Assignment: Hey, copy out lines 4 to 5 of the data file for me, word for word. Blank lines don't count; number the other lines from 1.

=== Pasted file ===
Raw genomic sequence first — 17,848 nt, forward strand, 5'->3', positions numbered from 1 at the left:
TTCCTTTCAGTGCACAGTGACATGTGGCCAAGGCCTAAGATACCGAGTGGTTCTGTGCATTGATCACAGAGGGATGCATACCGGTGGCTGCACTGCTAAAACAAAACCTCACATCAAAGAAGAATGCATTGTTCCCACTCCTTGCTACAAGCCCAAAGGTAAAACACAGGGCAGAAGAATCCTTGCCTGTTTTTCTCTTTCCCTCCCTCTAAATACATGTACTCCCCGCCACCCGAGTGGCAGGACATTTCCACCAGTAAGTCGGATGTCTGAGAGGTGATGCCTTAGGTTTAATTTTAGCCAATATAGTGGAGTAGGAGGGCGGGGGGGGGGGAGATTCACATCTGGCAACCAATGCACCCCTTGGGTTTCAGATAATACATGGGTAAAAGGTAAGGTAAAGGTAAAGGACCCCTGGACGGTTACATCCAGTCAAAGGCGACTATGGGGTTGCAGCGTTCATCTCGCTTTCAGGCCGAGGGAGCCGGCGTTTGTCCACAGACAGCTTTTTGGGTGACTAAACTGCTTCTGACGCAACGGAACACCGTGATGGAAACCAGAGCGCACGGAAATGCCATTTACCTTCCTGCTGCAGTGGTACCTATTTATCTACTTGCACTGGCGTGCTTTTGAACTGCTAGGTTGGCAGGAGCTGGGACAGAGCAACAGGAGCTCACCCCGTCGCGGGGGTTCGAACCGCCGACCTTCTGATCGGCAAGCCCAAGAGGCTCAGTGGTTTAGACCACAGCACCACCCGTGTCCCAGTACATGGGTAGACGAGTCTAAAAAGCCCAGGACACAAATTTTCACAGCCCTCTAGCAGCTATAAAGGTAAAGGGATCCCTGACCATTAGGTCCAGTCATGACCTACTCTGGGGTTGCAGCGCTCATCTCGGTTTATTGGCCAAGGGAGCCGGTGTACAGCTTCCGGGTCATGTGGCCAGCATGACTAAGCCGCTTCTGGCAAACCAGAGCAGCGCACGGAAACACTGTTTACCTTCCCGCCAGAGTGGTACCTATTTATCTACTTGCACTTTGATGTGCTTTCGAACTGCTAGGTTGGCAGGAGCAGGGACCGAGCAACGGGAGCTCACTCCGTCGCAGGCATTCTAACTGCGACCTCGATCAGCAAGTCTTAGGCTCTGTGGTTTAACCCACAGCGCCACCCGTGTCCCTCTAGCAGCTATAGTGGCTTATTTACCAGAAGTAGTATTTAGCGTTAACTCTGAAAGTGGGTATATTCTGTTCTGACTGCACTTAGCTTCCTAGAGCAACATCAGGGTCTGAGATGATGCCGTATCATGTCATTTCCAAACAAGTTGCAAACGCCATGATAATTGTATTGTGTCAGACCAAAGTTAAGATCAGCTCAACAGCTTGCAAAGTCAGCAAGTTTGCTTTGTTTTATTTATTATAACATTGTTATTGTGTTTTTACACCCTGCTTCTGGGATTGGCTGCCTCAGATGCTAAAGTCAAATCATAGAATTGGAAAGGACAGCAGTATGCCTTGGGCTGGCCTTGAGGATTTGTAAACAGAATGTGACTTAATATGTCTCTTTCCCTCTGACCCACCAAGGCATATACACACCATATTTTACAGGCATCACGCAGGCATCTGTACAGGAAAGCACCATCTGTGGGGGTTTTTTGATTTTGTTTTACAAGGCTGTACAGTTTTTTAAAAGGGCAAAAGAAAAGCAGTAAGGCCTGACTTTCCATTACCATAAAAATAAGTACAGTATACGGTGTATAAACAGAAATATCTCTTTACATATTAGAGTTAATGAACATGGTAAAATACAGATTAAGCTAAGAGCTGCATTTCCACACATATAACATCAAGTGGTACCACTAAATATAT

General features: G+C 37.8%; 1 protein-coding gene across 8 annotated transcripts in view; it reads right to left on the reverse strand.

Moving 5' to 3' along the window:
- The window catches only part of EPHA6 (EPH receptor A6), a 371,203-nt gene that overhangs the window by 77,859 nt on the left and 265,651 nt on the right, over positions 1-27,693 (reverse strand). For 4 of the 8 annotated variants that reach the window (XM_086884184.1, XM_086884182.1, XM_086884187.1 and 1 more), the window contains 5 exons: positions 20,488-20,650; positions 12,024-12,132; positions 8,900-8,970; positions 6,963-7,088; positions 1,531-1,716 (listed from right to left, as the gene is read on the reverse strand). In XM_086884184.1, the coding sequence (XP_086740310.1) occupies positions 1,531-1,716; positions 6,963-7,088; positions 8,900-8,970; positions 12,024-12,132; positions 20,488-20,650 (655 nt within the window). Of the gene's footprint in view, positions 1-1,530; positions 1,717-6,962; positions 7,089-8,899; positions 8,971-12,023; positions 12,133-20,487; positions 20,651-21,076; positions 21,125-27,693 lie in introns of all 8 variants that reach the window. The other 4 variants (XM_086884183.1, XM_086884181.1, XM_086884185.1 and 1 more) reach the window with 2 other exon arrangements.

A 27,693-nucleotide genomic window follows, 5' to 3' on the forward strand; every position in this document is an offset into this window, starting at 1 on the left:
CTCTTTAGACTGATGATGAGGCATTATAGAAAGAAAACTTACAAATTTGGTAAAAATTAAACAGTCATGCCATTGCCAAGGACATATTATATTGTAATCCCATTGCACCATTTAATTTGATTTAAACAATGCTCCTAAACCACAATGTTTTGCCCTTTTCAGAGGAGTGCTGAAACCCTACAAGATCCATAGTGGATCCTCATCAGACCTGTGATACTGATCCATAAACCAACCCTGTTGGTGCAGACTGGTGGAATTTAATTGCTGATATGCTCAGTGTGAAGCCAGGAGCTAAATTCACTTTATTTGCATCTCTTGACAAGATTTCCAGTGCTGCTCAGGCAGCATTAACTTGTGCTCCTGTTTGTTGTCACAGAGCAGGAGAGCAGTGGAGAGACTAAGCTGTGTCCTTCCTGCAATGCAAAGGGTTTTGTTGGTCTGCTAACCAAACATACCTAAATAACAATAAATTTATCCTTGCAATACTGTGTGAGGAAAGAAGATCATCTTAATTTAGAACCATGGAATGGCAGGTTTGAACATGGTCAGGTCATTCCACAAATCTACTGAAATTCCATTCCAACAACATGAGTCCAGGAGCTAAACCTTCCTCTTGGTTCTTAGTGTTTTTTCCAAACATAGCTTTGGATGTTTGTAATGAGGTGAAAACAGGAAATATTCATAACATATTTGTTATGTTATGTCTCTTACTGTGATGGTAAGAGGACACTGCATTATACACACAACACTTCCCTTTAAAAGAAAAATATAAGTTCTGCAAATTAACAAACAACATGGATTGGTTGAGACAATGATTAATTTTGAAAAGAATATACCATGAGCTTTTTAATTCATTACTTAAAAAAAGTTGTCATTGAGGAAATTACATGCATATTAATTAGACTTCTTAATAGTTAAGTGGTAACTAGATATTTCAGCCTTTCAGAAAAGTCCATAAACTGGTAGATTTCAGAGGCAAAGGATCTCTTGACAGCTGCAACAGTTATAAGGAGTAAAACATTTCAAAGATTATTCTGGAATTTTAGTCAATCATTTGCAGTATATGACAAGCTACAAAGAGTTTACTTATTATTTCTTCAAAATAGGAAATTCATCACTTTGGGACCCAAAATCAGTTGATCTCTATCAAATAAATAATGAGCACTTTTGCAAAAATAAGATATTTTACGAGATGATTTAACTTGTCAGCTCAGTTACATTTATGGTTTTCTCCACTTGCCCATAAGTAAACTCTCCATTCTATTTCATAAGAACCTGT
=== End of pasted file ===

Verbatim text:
Moving 5' to 3' along the window:
- The window catches only part of EPHA6 (EPH receptor A6), a 371,203-nt gene that overhangs the window by 77,859 nt on the left and 265,651 nt on the right, over positions 1-27,693 (reverse strand). For 4 of the 8 annotated variants that reach the window (XM_086884184.1, XM_086884182.1, XM_086884187.1 and 1 more), the window contains 5 exons: positions 20,488-20,650; positions 12,024-12,132; positions 8,900-8,970; positions 6,963-7,088; positions 1,531-1,716 (listed from right to left, as the gene is read on the reverse strand). In XM_086884184.1, the coding sequence (XP_086740310.1) occupies positions 1,531-1,716; positions 6,963-7,088; positions 8,900-8,970; positions 12,024-12,132; positions 20,488-20,650 (655 nt within the window). Of the gene's footprint in view, positions 1-1,530; positions 1,717-6,962; positions 7,089-8,899; positions 8,971-12,023; positions 12,133-20,487; positions 20,651-21,076; positions 21,125-27,693 lie in introns of all 8 variants that reach the window. The other 4 variants (XM_086884183.1, XM_086884181.1, XM_086884185.1 and 1 more) reach the window with 2 other exon arrangements.